Perhaps while you are defending the new pension proposal in the House you will also have an opportunity to suggest that consideration is also given to simplifying the law over relatively modest discretionary trusts.

    Consider someone of relatively modest means, with two children one of whom has special needs. Current wisdom is that he should consider passing on his estate by setting up a discretionary trust as a tax efficient means of providing security for his children.

    However, the annual burden of filling in a special tax return for the discretionary trust (which currently requires you to acquire non-HMRC software if you wish to submit it online) is quite disproportionate to what should be required and not an additional responsibility that you would want to ask a non-professional person to take on and neither would you want them to engage a professional advisor to do.

    So now that the government has given consideration to simplifying pensions I hope they will also give consideration to simplifying relatively modest discretionary trusts. Preferably without ongoing involvement of expensive lawyers, accountants or the courts.

    • Lifelogic
      Posted March 22, 2014 at 12:32 pm | Permalink

      Indeed anything that simplifies and get rid of lawyers, bureaucrats and tax accountants the better. We have about 12 times the number of Lawyers as Japan and the US has 3 times what we have. Nearly all destroying net wealth.

  15. oldtimer
    Posted March 22, 2014 at 8:48 am | Permalink

    Quite right. The rot set in with Brown`s taxation on the dividend income of pension schemes – a measure that effectively passed the cost on to the pension providers. That, inevitably, has resulted the long slow death of the final salary scheme. The treatment of savers by governments has been abominable.

    The new proposals are a welcome reform and, for ISAs, a welcome and rare simplification of a small part of the tax system..

  16. Leslie Singleton
    Posted March 22, 2014 at 9:07 am | Permalink

    What I do not understand is the connexion that is somehow assumed between employers and their staff’s pensions and, in particular, I believe that that latest, presumably Government, pensions advertisement, which says something like, “And the best part is that your employer has to contribute too”, is wrongheaded and verging on evil. If the Government decides it has no choice but to get involved that’s one thing, but to force employers to do so is hard to believe. I thought we were trying to encourage people to set up businesses and hire staff. I for one would never consider setting up a business these days. It would not be the entrepreneurial risks involved that would put me off; but rather the heaps or perhaps hoops of bureaucracy and God knows what else which would then continuously have to be jumped through. Maternity leave is another prime example especially when artificial and enforced female identity is forced on employers. Maternity is a wonderful thing but what has it to do with your boss?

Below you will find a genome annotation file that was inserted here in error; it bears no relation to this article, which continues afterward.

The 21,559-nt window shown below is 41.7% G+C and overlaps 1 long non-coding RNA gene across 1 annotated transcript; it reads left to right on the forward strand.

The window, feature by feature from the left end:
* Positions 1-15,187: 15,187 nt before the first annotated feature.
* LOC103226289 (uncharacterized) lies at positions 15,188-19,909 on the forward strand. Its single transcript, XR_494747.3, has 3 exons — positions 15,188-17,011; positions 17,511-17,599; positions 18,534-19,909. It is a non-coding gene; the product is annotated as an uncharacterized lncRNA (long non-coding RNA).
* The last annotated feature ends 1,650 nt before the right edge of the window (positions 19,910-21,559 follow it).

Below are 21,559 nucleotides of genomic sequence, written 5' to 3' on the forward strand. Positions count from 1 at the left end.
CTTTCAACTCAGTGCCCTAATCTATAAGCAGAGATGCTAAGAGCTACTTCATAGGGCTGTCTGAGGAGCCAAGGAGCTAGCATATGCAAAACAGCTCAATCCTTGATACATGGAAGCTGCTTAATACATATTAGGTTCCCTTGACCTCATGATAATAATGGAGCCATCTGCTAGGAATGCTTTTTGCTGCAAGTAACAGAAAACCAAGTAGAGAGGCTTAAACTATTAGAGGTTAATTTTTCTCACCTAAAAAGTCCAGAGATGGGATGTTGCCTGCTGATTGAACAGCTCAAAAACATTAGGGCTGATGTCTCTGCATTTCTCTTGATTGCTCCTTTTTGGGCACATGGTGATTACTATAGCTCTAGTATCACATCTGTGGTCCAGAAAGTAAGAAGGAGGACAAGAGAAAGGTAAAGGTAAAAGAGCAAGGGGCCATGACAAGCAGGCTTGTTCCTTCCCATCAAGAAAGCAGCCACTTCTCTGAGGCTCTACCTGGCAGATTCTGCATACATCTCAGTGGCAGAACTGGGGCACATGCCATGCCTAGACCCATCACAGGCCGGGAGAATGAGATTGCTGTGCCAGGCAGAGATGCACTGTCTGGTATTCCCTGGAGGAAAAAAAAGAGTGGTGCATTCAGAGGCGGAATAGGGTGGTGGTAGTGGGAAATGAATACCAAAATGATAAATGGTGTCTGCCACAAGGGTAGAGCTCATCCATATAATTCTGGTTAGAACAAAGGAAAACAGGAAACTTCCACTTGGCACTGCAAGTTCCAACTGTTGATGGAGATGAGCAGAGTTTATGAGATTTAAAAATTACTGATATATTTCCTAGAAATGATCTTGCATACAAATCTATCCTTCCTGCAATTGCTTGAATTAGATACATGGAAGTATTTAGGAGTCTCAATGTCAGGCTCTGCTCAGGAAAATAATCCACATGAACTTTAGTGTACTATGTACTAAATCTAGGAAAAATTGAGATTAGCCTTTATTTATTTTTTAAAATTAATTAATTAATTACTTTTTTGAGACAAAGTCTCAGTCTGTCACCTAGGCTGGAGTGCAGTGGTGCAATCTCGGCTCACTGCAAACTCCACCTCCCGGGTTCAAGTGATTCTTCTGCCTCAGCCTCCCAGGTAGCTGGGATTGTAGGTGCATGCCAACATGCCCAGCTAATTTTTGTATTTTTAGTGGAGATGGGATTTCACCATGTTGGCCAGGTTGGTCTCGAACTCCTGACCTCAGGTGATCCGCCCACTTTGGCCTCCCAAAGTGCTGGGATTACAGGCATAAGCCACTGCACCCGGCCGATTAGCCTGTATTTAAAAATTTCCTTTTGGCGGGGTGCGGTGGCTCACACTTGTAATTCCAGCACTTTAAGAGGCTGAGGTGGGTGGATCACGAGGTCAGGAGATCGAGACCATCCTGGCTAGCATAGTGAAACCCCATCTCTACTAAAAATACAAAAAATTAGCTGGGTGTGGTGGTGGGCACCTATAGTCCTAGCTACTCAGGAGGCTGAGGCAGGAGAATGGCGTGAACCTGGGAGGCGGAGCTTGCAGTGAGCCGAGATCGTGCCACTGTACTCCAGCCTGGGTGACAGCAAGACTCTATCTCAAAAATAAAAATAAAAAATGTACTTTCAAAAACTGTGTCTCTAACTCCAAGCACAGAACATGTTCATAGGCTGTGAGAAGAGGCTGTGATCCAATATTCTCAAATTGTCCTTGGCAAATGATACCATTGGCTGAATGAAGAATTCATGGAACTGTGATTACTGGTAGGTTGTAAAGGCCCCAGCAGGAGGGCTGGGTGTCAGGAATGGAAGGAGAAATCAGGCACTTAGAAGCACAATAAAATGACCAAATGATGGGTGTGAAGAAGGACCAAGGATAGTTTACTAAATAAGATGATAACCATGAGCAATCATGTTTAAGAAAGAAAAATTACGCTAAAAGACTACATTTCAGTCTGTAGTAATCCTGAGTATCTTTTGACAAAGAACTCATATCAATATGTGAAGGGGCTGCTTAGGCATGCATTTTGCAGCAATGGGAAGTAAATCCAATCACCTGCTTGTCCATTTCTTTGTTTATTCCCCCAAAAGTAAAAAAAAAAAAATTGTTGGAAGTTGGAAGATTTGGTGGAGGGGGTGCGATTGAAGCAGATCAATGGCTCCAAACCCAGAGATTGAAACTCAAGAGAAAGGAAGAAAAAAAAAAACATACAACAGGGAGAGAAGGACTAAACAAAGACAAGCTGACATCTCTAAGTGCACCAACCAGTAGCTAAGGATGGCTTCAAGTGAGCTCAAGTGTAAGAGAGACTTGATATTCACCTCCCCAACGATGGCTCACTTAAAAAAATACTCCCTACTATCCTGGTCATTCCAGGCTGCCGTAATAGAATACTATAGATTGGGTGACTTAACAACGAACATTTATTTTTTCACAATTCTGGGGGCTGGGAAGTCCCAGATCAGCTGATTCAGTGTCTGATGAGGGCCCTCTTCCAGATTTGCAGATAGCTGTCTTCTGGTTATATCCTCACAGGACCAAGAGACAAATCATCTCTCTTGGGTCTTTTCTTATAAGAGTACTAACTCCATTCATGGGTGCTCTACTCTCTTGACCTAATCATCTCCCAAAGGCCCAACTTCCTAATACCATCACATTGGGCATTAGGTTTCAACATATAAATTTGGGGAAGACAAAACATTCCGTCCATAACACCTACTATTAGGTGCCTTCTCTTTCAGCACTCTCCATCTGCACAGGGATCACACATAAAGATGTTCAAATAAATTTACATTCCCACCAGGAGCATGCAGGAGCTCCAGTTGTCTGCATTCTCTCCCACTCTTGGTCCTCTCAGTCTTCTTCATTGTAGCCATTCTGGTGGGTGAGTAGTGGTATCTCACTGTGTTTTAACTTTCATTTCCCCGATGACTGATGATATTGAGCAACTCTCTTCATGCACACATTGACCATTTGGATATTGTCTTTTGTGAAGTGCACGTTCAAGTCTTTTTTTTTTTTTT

• Lifelogic
      Posted March 22, 2014 at 12:33 pm | Permalink

      Indeed a huge tax and distraction for business people who should concentrate on running the main businesses. Not silly half baked pension schemes.

    • uanime5
      Posted March 22, 2014 at 7:21 pm | Permalink

      If the Government decides it has no choice but to get involved that’s one thing, but to force employers to do so is hard to believe.

      I guess that state got tried of employers milking their employees, then expecting the state to pick up the pieces. This is no different than introducing health and safety regulations to reduce the number of injured employees that require a lifetime of care.

  17. Andyvan
    Posted March 22, 2014 at 9:08 am | Permalink

    “People are usually better judges of how to spend their money than is the state”

    No not “usually”, “always”. Even if they are a drunken and stoned sailor on his first shore leave for a year they’d be better than the state.

    • Lifelogic
      Posted March 22, 2014 at 12:35 pm | Permalink

      Not quite always, they do buy lottery ticket, become drug addicts and alcoholics but certainly nearly always.

  18. Richard1
    Posted March 22, 2014 at 9:43 am | Permalink

    It is an excellent reform. It is interesting that leftists clearly don’t like it, but dare not oppose it completely. What’s the Labour Party’s view on the budget, 3 days later? We still don’t know. Are they for the pension reforms or against? for the welfare cap or against? Miliband was quite pathetic in his response on budget day, but he, Balls and Co have still to come up with any substantive comment at all. Its the same drivel about ‘cost of living’ as if this was something decided by a govt dept, and how posh the Tories are. Will people really be taken in by this and vote back in the same nincompoops who brought us the great crash and recession, the sale of the gold, the ill thought out wars in Iraq and Afghanistan etc?

    Reply The Labour front bench have now decided to vote for the Welfare cap and to support the pension policy.Many others in the Labour movement are not happy about this.

    • Lifelogic
      Posted March 22, 2014 at 4:01 pm | Permalink

      Perhaps Miliband (with his half decent Maths, Further Maths and Physics A levels) is indeed numerate and sensible under the loony left, state sector unions, veneer.